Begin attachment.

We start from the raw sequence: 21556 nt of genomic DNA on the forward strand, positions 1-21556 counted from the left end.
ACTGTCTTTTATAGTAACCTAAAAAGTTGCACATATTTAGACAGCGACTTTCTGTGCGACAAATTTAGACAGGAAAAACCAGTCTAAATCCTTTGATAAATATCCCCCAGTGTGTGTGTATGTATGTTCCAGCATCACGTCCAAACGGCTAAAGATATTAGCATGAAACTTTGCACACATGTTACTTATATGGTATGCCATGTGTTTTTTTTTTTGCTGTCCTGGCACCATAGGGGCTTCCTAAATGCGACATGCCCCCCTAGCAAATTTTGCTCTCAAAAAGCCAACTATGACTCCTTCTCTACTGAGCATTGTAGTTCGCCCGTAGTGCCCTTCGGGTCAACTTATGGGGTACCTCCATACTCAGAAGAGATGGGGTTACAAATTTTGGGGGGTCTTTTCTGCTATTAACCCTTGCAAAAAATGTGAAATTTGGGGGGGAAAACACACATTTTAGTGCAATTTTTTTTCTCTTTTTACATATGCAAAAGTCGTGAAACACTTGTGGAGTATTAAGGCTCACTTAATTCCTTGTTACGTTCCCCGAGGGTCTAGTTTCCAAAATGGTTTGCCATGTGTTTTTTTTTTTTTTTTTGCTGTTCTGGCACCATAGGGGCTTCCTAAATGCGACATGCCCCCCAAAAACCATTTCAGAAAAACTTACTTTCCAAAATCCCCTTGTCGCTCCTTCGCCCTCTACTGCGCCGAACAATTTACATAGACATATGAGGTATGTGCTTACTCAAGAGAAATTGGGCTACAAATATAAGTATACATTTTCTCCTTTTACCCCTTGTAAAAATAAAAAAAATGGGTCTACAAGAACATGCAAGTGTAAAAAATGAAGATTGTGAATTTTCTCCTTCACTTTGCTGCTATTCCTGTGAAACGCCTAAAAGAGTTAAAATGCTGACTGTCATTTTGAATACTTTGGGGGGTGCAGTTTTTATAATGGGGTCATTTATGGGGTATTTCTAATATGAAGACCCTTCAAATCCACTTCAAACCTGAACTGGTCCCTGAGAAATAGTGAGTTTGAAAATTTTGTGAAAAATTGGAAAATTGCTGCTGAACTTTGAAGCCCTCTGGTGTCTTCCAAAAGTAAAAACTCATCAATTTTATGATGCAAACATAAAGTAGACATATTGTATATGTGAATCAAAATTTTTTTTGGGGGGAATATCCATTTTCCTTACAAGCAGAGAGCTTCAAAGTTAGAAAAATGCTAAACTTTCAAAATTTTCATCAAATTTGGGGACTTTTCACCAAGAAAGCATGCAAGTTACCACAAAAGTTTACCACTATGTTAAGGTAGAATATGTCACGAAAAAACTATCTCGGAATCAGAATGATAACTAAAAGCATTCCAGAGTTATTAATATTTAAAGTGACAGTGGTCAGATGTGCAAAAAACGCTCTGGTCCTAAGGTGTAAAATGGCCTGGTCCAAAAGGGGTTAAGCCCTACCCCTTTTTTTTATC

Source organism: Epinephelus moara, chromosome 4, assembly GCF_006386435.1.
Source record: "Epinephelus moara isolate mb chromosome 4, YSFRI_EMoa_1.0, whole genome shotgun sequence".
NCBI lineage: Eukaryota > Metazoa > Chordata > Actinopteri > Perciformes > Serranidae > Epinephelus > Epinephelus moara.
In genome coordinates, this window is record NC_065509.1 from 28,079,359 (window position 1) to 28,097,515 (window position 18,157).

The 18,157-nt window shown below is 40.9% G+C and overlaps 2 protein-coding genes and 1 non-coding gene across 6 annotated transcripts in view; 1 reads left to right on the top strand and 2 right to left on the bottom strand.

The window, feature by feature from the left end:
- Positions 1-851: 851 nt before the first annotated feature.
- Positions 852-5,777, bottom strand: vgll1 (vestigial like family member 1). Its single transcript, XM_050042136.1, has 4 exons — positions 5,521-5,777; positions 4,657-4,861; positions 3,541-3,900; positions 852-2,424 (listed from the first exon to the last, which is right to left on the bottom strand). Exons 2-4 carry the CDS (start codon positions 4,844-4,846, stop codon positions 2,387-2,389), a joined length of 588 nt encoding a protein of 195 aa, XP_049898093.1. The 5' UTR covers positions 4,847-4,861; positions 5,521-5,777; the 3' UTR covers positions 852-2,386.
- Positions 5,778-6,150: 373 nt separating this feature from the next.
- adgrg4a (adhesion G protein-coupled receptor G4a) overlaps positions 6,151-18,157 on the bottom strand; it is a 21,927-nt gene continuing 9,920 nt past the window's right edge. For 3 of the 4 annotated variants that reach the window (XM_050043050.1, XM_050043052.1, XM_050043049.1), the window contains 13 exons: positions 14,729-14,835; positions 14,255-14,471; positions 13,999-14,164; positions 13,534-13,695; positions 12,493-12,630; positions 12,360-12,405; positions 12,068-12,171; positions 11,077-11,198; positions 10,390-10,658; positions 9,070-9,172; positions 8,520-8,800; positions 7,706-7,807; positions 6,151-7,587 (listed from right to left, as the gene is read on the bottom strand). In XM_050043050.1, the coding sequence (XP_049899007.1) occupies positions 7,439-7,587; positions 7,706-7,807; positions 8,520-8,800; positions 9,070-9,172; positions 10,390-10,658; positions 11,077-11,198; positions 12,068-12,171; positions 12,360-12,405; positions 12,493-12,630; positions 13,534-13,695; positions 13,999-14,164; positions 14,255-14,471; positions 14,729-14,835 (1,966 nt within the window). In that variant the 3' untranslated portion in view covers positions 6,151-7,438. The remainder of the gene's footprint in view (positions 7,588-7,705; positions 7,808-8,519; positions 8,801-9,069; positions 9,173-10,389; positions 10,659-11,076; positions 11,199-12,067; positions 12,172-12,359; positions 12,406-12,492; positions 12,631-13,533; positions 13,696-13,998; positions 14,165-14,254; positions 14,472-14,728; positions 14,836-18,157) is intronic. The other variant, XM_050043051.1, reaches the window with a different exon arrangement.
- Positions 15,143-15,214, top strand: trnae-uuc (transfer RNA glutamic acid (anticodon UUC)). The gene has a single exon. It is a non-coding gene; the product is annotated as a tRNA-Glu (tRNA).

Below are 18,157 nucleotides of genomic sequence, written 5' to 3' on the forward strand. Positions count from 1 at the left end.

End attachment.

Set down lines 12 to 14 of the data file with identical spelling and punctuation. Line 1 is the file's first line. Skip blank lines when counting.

- adgrg4a (adhesion G protein-coupled receptor G4a) overlaps positions 6,151-18,157 on the bottom strand; it is a 21,927-nt gene continuing 9,920 nt past the window's right edge. For 3 of the 4 annotated variants that reach the window (XM_050043050.1, XM_050043052.1, XM_050043049.1), the window contains 13 exons: positions 14,729-14,835; positions 14,255-14,471; positions 13,999-14,164; positions 13,534-13,695; positions 12,493-12,630; positions 12,360-12,405; positions 12,068-12,171; positions 11,077-11,198; positions 10,390-10,658; positions 9,070-9,172; positions 8,520-8,800; positions 7,706-7,807; positions 6,151-7,587 (listed from right to left, as the gene is read on the bottom strand). In XM_050043050.1, the coding sequence (XP_049899007.1) occupies positions 7,439-7,587; positions 7,706-7,807; positions 8,520-8,800; positions 9,070-9,172; positions 10,390-10,658; positions 11,077-11,198; positions 12,068-12,171; positions 12,360-12,405; positions 12,493-12,630; positions 13,534-13,695; positions 13,999-14,164; positions 14,255-14,471; positions 14,729-14,835 (1,966 nt within the window). In that variant the 3' untranslated portion in view covers positions 6,151-7,438. The remainder of the gene's footprint in view (positions 7,588-7,705; positions 7,808-8,519; positions 8,801-9,069; positions 9,173-10,389; positions 10,659-11,076; positions 11,199-12,067; positions 12,172-12,359; positions 12,406-12,492; positions 12,631-13,533; positions 13,696-13,998; positions 14,165-14,254; positions 14,472-14,728; positions 14,836-18,157) is intronic. The other variant, XM_050043051.1, reaches the window with a different exon arrangement.
- Positions 15,143-15,214, top strand: trnae-uuc (transfer RNA glutamic acid (anticodon UUC)). The gene has a single exon. It is a non-coding gene; the product is annotated as a tRNA-Glu (tRNA).

Below are 18,157 nucleotides of genomic sequence, written 5' to 3' on the forward strand. Positions count from 1 at the left end.